Geckos can climb vertical walls thanks to their sticky feet. Yet geckos never need to groom their feet. Despite these adhesive tendencies, the gecko's tacky toes repel grime automatically, according to new research by Kellar Autumn and Wendy Hansen of Lewis & Clark College.
Geckos can climb vertical walls thanks to their sticky feet. Yet geckos never need to groom their feet. Despite these adhesive tendencies, the gecko's tacky toes repel grime automatically, according to new research by Kellar Autumn and Wendy Hansen of Lewis & Clark College. Previously, Autumn discovered that the gecko uses millions of spatula-shaped, microscopic hairs on its feet to cling to walls. These hairs, or setae, allow gecko feet to grip surfaces very closely, allowing weak molecular forces to support the gecko despite gravity. In the study, the researchers observed that geckos were able to shed tiny silica spheres from their feet after just five steps on a clean surface. The setae retained this self-cleaning property even after they were detached from the gecko's feet. The scientists calculated that a minimum number of setae were required to generate enough force to attract dirt, but that individual dirt particles, in turn, were too small to be attracted by so many hairs. The findings, reported in the Proceedings of the National Academy of Sciences, should help scientists develop self-cleaning, reusable adhesives.
Great Eagle Ruled Ancient New Zealand
One of the world's smallest eagles morphed into one of the world's largest birds of prey after immigrating to an island, according to a new genetic study. Researchers from Oxford University, United Kingdom, and the University of Canterbury, New Zealand set out to find the ancestors of the now-extinct Haast's eagle, which had a wingspan of more than three meters and ruled prehistoric New Zealand skies. They extracted DNA from 2,000-year-old fossil eagle bones, and compared it to genes from other birds of prey in the region. To their surprise, the 10 kilogram Haast's eagle turned out to be most closely related to the little eagle of New Guinea and Australia, which usually weighs less than 1 kilogram. Calculations of mutation rates suggest that the two birds probably shared a common ancestor less than a million years ago. If so, Haast's eagle ballooned to more than 10 times its size in an astonishingly short period of time. Haast's eagle was once the island chain's top predator and dined on 200-kilogram flightless birds called moas. Like its staple prey, the eagle went extinct soon after humans arrived on the island about 700 years ago. The research was reported in the journal PLoS Biology.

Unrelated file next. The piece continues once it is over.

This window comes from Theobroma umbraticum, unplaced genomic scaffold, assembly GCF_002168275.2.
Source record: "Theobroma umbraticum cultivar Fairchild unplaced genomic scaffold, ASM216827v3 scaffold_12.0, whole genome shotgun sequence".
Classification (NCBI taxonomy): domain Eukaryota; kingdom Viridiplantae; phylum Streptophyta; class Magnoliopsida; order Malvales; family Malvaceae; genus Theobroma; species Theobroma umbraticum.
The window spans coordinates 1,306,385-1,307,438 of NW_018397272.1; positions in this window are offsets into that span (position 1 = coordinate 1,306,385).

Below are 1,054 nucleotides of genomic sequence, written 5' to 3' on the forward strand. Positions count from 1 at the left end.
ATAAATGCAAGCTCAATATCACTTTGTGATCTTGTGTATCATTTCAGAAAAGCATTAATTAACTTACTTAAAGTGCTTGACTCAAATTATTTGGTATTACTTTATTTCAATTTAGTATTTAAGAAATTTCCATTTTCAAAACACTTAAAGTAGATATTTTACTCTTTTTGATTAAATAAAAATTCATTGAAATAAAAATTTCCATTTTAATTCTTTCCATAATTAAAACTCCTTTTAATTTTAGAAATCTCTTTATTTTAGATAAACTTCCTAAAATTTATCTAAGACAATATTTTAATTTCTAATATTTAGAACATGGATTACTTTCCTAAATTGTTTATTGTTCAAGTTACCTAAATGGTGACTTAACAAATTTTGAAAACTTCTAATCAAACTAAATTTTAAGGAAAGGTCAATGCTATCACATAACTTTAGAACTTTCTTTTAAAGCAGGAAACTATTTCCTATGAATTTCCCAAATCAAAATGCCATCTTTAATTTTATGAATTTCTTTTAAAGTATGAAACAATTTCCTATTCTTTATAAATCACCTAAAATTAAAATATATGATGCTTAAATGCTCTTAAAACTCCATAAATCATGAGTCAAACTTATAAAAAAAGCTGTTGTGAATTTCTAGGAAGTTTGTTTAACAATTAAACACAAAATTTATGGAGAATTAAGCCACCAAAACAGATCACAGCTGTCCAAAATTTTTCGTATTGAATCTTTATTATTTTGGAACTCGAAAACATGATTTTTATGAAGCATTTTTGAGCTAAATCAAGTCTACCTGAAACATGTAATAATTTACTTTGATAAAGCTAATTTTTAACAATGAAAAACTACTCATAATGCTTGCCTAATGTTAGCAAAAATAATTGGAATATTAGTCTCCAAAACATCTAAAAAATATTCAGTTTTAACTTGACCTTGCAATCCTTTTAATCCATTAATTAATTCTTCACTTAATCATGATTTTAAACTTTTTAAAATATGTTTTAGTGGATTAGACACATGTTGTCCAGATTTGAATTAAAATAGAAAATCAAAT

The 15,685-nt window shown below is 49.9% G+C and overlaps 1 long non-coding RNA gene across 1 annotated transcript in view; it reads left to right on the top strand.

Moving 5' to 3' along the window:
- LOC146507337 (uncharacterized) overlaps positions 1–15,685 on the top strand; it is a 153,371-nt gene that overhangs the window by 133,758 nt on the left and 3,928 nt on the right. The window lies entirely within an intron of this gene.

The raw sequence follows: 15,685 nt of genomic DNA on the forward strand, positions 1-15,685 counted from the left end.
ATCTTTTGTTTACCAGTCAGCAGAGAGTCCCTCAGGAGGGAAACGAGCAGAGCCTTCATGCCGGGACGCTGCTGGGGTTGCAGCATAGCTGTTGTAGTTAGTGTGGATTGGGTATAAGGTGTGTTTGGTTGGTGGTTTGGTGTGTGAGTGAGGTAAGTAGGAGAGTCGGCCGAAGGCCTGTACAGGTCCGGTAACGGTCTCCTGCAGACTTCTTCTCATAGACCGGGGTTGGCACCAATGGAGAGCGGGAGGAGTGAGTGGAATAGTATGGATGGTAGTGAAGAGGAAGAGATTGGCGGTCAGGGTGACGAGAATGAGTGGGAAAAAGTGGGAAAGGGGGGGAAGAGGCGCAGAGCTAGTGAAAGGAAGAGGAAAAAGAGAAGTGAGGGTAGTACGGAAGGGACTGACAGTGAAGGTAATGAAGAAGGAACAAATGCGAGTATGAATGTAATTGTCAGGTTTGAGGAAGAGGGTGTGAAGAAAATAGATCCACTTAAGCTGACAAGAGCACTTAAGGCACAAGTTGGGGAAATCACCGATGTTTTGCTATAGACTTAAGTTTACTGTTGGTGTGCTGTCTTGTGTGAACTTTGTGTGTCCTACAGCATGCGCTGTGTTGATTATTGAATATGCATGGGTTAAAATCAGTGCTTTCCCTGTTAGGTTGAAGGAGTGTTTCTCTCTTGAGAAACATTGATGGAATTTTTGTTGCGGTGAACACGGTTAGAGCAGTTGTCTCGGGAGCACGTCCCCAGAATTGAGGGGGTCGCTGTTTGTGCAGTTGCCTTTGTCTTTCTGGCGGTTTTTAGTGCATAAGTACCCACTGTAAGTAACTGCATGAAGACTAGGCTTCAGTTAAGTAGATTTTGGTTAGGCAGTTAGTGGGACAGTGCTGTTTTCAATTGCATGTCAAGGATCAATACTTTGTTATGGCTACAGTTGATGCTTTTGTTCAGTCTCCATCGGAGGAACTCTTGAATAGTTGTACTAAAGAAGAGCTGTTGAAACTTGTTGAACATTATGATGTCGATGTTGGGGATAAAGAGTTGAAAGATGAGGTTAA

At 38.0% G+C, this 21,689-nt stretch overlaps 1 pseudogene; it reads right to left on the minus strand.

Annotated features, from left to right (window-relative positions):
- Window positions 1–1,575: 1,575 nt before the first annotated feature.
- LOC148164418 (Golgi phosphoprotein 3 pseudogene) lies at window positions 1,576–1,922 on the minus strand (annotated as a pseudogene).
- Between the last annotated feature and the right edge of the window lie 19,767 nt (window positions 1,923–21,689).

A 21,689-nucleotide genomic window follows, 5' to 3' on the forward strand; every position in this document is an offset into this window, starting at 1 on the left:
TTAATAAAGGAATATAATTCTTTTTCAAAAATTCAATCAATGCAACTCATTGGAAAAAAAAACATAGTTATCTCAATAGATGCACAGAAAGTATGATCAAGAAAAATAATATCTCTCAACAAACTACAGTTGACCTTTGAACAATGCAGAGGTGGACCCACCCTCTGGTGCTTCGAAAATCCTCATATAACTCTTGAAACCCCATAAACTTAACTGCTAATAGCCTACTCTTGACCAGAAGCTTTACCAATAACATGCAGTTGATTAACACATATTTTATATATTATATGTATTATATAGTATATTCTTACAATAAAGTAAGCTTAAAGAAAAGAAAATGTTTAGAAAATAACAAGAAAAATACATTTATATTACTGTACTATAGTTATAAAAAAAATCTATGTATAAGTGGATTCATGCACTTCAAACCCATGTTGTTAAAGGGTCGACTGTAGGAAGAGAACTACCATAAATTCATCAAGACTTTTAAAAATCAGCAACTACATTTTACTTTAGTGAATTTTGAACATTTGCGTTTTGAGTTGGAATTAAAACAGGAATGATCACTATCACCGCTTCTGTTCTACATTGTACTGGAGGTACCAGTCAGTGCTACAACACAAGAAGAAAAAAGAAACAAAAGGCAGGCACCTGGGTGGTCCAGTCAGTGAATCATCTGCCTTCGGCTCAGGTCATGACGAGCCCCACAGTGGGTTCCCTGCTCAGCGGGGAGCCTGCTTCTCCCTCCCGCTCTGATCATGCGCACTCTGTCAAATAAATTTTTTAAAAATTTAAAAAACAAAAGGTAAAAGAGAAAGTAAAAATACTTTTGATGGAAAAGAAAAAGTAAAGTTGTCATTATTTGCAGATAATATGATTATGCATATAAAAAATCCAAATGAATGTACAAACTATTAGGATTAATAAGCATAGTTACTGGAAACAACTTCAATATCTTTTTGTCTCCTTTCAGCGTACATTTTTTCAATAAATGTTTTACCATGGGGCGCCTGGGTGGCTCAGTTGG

Cassini Gets Closest Look Ever At Saturn Moon
New Year's Day 2005 brought scientists their best look yet at one of Saturn's strangest moons. The European Space Agency space probe Cassini flew within 123,400 kilometers of Iapetus, Saturn's third largest moon. Cassini sent back images of a harlequin world half sparkling white and half inky black. The moon's dark side is the one facing the direction of orbital motion around Saturn. That hemisphere is coated in an organic, or carbon-based, substance of unknown origin. Some scientists believe the material began as dust ejected by an impact on an outer moon in the Saturnian system. According to this theory, the dust moved inward and eventually splattered half of Iapetus. Other scientists believe the organic molecules originated from within Iapetus itself and was spewed onto the surface by some type of volcanism. The new images should help scientists rule out some theories. The Cassini views also show a line of mountains around the moon's equator that may be as tall as the Himalayas, and what appears to be an impact crater 400 kilometers across.
Sleep Patterns Can Mark End Of Adolescence